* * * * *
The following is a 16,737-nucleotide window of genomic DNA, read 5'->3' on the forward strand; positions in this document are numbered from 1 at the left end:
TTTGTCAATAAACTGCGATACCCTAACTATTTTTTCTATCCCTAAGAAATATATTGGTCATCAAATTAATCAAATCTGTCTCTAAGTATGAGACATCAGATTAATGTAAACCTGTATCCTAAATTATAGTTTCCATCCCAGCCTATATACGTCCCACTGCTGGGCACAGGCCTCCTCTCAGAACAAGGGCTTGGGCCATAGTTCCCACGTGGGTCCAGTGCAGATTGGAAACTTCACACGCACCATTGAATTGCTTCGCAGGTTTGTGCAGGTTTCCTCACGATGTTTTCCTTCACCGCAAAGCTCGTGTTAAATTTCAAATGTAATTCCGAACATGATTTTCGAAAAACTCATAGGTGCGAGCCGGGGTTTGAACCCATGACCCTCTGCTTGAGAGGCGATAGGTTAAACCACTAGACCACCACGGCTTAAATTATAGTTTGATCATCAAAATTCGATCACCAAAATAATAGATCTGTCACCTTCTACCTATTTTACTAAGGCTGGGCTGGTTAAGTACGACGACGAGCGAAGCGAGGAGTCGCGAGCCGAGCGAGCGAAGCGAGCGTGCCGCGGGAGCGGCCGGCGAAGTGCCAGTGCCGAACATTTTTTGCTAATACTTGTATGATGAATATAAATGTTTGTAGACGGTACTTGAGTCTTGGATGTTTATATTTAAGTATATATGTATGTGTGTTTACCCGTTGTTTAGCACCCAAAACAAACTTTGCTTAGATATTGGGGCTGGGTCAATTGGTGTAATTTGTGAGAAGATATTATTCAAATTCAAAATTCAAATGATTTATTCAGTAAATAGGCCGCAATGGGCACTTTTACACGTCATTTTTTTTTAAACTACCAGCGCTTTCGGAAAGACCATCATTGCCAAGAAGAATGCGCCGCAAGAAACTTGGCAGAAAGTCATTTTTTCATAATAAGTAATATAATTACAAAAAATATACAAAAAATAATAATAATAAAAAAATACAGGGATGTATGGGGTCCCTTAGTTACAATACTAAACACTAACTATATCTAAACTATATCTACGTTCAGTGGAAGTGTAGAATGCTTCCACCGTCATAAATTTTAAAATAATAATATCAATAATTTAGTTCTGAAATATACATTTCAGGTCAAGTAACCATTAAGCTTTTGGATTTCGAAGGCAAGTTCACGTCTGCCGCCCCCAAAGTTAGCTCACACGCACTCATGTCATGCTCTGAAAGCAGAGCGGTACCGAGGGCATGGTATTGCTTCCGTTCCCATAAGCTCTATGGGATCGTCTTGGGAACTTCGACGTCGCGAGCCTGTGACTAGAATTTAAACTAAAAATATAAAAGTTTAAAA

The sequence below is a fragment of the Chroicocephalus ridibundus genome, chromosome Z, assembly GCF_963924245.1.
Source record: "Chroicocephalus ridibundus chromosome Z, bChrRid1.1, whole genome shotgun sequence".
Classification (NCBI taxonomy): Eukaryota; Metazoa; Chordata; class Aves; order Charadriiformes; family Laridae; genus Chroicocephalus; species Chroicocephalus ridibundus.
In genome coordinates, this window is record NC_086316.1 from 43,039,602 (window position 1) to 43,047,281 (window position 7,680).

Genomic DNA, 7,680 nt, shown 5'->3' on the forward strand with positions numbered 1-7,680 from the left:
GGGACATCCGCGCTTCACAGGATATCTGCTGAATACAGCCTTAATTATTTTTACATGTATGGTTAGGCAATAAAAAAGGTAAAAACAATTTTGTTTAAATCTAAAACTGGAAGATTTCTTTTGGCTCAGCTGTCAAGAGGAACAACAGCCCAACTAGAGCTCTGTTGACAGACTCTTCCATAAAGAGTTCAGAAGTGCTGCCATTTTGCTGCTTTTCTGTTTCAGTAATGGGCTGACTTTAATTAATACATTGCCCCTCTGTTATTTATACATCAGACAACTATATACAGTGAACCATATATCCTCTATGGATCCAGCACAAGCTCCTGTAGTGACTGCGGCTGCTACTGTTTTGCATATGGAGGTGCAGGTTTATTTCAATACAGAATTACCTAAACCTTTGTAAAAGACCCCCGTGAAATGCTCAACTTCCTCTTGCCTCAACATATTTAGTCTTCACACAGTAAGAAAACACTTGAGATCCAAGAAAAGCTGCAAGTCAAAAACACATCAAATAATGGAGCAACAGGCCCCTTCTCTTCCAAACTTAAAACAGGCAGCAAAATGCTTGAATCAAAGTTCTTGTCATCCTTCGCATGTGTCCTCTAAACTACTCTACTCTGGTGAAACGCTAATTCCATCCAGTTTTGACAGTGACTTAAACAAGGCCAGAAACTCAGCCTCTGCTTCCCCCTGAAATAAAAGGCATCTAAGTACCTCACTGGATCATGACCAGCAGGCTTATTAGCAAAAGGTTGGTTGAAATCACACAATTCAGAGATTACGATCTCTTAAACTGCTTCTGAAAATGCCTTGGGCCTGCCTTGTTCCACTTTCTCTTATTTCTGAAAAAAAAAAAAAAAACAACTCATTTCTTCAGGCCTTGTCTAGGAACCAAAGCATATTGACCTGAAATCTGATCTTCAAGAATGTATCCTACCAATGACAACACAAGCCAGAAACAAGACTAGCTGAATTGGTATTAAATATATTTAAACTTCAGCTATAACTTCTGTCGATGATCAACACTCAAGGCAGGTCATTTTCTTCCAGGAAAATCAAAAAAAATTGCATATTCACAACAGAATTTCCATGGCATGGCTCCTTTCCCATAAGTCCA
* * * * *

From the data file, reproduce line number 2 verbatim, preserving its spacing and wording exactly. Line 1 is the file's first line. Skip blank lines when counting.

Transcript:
TTTGTCAATAAACTGCGATACCCTAACTATTTTTTCTATCCCTAAGAAATATATTGGTCATCAAATTAATCAAATCTGTCTCTAAGTATGAGACATCAGATTAATGTAAACCTGTATCCTAAATTATAGTTTCCATCCCAGCCTATATACGTCCCACTGCTGGGCACAGGCCTCCTCTCAGAACAAGGGCTTGGGCCATAGTTCCCACGTGGGTCCAGTGCAGATTGGAAACTTCACACGCACCATTGAATTGCTTCGCAGGTTTGTGCAGGTTTCCTCACGATGTTTTCCTTCACCGCAAAGCTCGTGTTAAATTTCAAATGTAATTCCGAACATGATTTTCGAAAAACTCATAGGTGCGAGCCGGGGTTTGAACCCATGACCCTCTGCTTGAGAGGCGATAGGTTAAACCACTAGACCACCACGGCTTAAATTATAGTTTGATCATCAAAATTCGATCACCAAAATAATAGATCTGTCACCTTCTACCTATTTTACTAAGGCTGGGCTGGTTAAGTACGACGACGAGCGAAGCGAGGAGTCGCGAGCCGAGCGAGCGAAGCGAGCGTGCCGCGGGAGCGGCCGGCGAAGTGCCAGTGCCGAACATTTTTTGCTAATACTTGTATGATGAATATAAATGTTTGTAGACGGTACTTGAGTCTTGGATGTTTATATTTAAGTATATATGTATGTGTGTTTACCCGTTGTTTAGCACCCAAAACAAACTTTGCTTAGATATTGGGGCTGGGTCAATTGGTGTAATTTGTGAGAAGATATTATTCAAATTCAAAATTCAAATGATTTATTCAGTAAATAGGCCGCAATGGGCACTTTTACACGTCATTTTTTTTTAAACTACCAGCGCTTTCGGAAAGACCATCATTGCCAAGAAGAATGCGCCGCAAGAAACTTGGCAGAAAGTCATTTTTTCATAATAAGTAATATAATTACAAAAAATATACAAAAAATAATAATAATAAAAAAATACAGGGATGTATGGGGTCCCTTAGTTACAATACTAAACACTAACTATATCTAAACTATATCTACGTTCAGTGGAAGTGTAGAATGCTTCCACCGTCATAAATTTTAAAATAATAATATCAATAATTTAGTTCTGAAATATACATTTCAGGTCAAGTAACCATTAAGCTTTTGGATTTCGAAGGCAAGTTCACGTCTGCCGCCCCCAAAGTTAGCTCACACGCACTCATGTCATGCTCTGAAAGCAGAGCGGTACCGAGGGCATGGTATTGCTTCCGTTCCCATAAGCTCTATGGGATCGTCTTGGGAACTTCGACGTCGCGAGCCTGTGACTAGAATTTAAACTAAAAATATAAAAGTTTAAAA